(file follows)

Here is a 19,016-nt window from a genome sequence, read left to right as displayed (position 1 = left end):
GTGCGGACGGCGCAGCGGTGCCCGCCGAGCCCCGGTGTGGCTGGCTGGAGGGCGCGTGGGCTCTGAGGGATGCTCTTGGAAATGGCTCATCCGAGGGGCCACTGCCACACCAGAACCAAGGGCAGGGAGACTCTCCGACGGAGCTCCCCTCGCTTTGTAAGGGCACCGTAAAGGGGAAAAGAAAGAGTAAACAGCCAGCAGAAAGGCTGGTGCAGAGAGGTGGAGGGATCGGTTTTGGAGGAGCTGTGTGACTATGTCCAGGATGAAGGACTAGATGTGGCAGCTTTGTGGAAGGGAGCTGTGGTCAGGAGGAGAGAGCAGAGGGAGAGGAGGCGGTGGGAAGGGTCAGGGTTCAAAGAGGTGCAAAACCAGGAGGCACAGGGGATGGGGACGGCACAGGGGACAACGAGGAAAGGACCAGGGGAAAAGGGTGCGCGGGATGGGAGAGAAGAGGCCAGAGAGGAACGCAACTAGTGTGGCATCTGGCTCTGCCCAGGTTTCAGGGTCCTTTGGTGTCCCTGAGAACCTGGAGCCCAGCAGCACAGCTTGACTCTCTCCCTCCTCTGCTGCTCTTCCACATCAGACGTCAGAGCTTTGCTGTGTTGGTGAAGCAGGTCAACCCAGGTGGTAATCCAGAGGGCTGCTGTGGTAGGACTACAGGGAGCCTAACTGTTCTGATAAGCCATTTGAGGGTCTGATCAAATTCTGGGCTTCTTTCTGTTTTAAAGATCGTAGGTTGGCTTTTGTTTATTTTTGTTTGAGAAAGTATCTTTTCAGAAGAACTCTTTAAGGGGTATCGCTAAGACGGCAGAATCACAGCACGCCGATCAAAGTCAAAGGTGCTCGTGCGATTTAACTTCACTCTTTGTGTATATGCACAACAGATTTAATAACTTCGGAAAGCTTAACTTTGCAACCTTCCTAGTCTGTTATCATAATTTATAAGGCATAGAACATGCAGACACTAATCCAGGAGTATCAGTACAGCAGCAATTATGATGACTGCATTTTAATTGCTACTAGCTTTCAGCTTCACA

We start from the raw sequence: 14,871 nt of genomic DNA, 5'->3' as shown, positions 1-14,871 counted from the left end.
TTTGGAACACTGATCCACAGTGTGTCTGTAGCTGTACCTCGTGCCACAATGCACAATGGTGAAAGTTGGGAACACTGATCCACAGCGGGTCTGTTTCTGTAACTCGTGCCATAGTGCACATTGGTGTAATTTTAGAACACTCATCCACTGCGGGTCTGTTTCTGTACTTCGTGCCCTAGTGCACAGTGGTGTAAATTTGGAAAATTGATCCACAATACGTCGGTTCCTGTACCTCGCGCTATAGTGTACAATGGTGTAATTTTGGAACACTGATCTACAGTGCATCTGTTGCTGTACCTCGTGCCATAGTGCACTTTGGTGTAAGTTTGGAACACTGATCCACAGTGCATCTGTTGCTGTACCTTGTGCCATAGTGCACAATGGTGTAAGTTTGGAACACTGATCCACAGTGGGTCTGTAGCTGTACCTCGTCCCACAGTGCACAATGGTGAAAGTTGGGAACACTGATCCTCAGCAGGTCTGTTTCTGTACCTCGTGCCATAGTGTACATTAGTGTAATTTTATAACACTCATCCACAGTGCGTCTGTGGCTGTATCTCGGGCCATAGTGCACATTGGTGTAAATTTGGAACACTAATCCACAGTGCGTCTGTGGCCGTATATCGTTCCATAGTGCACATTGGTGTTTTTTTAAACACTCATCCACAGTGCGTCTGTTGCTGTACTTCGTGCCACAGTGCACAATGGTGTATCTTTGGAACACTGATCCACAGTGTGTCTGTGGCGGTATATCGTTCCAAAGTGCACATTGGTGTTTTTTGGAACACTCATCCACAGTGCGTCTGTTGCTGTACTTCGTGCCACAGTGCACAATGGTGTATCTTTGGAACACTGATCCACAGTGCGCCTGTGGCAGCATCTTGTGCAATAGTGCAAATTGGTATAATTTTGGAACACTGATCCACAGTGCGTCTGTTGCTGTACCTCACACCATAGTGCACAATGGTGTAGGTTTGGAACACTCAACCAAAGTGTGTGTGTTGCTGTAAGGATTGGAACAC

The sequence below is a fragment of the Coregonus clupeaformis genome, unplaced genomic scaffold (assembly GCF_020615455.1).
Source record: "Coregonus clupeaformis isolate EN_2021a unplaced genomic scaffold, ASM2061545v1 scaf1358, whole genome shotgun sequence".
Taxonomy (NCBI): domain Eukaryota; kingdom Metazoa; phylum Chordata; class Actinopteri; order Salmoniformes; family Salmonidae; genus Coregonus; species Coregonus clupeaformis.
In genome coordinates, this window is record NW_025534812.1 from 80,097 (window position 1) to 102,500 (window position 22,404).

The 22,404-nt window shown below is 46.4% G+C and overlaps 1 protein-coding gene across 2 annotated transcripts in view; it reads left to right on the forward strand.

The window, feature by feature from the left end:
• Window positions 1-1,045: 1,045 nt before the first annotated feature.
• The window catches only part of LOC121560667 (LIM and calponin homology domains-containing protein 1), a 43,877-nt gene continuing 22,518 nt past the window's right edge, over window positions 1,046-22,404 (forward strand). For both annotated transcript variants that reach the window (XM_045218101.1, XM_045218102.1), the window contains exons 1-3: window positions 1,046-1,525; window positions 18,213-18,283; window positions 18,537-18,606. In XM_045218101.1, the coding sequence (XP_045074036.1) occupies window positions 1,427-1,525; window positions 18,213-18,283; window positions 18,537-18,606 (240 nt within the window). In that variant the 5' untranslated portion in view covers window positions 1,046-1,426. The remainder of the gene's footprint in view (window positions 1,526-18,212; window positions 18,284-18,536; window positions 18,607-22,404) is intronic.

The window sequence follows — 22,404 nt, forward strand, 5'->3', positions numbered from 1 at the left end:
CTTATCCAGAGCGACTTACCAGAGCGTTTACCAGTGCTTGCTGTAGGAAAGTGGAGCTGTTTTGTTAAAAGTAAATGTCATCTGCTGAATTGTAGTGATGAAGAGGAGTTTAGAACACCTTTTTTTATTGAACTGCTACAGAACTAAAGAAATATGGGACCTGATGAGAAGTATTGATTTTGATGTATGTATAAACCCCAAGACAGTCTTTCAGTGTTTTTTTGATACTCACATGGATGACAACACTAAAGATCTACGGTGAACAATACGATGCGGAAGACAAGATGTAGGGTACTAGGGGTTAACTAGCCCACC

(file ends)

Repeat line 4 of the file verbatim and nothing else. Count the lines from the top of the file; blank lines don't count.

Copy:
TTTGGAACACTGATCCACAGTGTGTCTGTAGCTGTACCTCGTGCCACAATGCACAATGGTGAAAGTTGGGAACACTGATCCACAGCGGGTCTGTTTCTGTAACTCGTGCCATAGTGCACATTGGTGTAATTTTAGAACACTCATCCACTGCGGGTCTGTTTCTGTACTTCGTGCCCTAGTGCACAGTGGTGTAAATTTGGAAAATTGATCCACAATACGTCGGTTCCTGTACCTCGCGCTATAGTGTACAATGGTGTAATTTTGGAACACTGATCTACAGTGCATCTGTTGCTGTACCTCGTGCCATAGTGCACTTTGGTGTAAGTTTGGAACACTGATCCACAGTGCATCTGTTGCTGTACCTTGTGCCATAGTGCACAATGGTGTAAGTTTGGAACACTGATCCACAGTGGGTCTGTAGCTGTACCTCGTCCCACAGTGCACAATGGTGAAAGTTGGGAACACTGATCCTCAGCAGGTCTGTTTCTGTACCTCGTGCCATAGTGTACATTAGTGTAATTTTATAACACTCATCCACAGTGCGTCTGTGGCTGTATCTCGGGCCATAGTGCACATTGGTGTAAATTTGGAACACTAATCCACAGTGCGTCTGTGGCCGTATATCGTTCCATAGTGCACATTGGTGTTTTTTTAAACACTCATCCACAGTGCGTCTGTTGCTGTACTTCGTGCCACAGTGCACAATGGTGTATCTTTGGAACACTGATCCACAGTGTGTCTGTGGCGGTATATCGTTCCAAAGTGCACATTGGTGTTTTTTGGAACACTCATCCACAGTGCGTCTGTTGCTGTACTTCGTGCCACAGTGCACAATGGTGTATCTTTGGAACACTGATCCACAGTGCGCCTGTGGCAGCATCTTGTGCAATAGTGCAAATTGGTATAATTTTGGAACACTGATCCACAGTGCGTCTGTTGCTGTACCTCACACCATAGTGCACAATGGTGTAGGTTTGGAACACTCAACCAAAGTGTGTGTGTTGCTGTAAGGATTGGAACAC